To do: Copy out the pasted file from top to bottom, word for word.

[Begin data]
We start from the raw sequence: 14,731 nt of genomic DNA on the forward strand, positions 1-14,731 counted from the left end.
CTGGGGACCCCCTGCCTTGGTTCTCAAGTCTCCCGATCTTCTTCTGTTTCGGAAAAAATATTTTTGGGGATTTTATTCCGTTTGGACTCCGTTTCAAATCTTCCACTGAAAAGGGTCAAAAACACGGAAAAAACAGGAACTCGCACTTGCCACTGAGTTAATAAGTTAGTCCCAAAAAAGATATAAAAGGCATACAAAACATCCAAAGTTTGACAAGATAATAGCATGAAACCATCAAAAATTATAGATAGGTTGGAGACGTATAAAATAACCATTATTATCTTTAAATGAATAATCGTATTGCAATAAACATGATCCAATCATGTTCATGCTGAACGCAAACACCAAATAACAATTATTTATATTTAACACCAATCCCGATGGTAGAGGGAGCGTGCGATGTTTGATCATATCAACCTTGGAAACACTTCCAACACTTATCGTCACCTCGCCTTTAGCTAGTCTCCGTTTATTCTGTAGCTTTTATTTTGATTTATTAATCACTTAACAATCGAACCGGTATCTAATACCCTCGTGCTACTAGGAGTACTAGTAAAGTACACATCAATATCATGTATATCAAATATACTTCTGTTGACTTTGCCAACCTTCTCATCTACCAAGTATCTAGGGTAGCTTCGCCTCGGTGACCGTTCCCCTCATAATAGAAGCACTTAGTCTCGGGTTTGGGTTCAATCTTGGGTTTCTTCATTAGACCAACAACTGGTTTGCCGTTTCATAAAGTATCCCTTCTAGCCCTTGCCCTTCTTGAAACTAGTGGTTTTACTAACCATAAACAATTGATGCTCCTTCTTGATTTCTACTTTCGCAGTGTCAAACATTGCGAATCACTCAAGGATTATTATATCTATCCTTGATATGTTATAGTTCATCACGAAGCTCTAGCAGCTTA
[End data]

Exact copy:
We start from the raw sequence: 14,731 nt of genomic DNA on the forward strand, positions 1-14,731 counted from the left end.
CTGGGGACCCCCTGCCTTGGTTCTCAAGTCTCCCGATCTTCTTCTGTTTCGGAAAAAATATTTTTGGGGATTTTATTCCGTTTGGACTCCGTTTCAAATCTTCCACTGAAAAGGGTCAAAAACACGGAAAAAACAGGAACTCGCACTTGCCACTGAGTTAATAAGTTAGTCCCAAAAAAGATATAAAAGGCATACAAAACATCCAAAGTTTGACAAGATAATAGCATGAAACCATCAAAAATTATAGATAGGTTGGAGACGTATAAAATAACCATTATTATCTTTAAATGAATAATCGTATTGCAATAAACATGATCCAATCATGTTCATGCTGAACGCAAACACCAAATAACAATTATTTATATTTAACACCAATCCCGATGGTAGAGGGAGCGTGCGATGTTTGATCATATCAACCTTGGAAACACTTCCAACACTTATCGTCACCTCGCCTTTAGCTAGTCTCCGTTTATTCTGTAGCTTTTATTTTGATTTATTAATCACTTAACAATCGAACCGGTATCTAATACCCTCGTGCTACTAGGAGTACTAGTAAAGTACACATCAATATCATGTATATCAAATATACTTCTGTTGACTTTGCCAACCTTCTCATCTACCAAGTATCTAGGGTAGCTTCGCCTCGGTGACCGTTCCCCTCATAATAGAAGCACTTAGTCTCGGGTTTGGGTTCAATCTTGGGTTTCTTCATTAGACCAACAACTGGTTTGCCGTTTCATAAAGTATCCCTTCTAGCCCTTGCCCTTCTTGAAACTAGTGGTTTTACTAACCATAAACAATTGATGCTCCTTCTTGATTTCTACTTTCGCAGTGTCAAACATTGCGAATCACTCAAGGATTATTATATCTATCCTTGATATGTTATAGTTCATCACGAAGCTCTAGCAGCTTA